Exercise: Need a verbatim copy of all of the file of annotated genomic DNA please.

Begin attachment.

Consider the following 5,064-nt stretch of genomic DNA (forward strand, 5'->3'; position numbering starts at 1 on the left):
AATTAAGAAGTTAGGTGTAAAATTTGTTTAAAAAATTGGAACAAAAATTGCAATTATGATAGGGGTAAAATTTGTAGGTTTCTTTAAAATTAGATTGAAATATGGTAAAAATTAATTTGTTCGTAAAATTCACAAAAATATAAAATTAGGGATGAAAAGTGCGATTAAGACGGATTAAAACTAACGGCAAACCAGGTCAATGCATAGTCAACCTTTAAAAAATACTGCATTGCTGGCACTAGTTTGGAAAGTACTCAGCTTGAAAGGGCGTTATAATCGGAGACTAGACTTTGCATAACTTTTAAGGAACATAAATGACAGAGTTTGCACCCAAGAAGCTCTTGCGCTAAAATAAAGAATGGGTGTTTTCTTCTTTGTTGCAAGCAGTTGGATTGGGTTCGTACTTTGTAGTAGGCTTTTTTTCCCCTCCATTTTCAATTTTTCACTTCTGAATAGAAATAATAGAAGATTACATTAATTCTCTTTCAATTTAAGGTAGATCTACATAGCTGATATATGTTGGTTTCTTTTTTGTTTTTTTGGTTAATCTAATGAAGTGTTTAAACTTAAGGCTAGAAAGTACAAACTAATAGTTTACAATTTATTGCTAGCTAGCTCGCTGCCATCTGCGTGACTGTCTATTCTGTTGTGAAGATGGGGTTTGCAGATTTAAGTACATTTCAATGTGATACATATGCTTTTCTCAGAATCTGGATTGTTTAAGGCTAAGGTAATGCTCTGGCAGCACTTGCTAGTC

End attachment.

Consider the following 5,064-nt stretch of genomic DNA (forward strand, 5'->3'; position numbering starts at 1 on the left):
AATTAAGAAGTTAGGTGTAAAATTTGTTTAAAAAATTGGAACAAAAATTGCAATTATGATAGGGGTAAAATTTGTAGGTTTCTTTAAAATTAGATTGAAATATGGTAAAAATTAATTTGTTCGTAAAATTCACAAAAATATAAAATTAGGGATGAAAAGTGCGATTAAGACGGATTAAAACTAACGGCAAACCAGGTCAATGCATAGTCAACCTTTAAAAAATACTGCATTGCTGGCACTAGTTTGGAAAGTACTCAGCTTGAAAGGGCGTTATAATCGGAGACTAGACTTTGCATAACTTTTAAGGAACATAAATGACAGAGTTTGCACCCAAGAAGCTCTTGCGCTAAAATAAAGAATGGGTGTTTTCTTCTTTGTTGCAAGCAGTTGGATTGGGTTCGTACTTTGTAGTAGGCTTTTTTTCCCCTCCATTTTCAATTTTTCACTTCTGAATAGAAATAATAGAAGATTACATTAATTCTCTTTCAATTTAAGGTAGATCTACATAGCTGATATATGTTGGTTTCTTTTTTGTTTTTTTGGTTAATCTAATGAAGTGTTTAAACTTAAGGCTAGAAAGTACAAACTAATAGTTTACAATTTATTGCTAGCTAGCTCGCTGCCATCTGCGTGACTGTCTATTCTGTTGTGAAGATGGGGTTTGCAGATTTAAGTACATTTCAATGTGATACATATGCTTTTCTCAGAATCTGGATTGTTTAAGGCTAAGGTAATGCTCTGGCAGCACTTGCTAGTC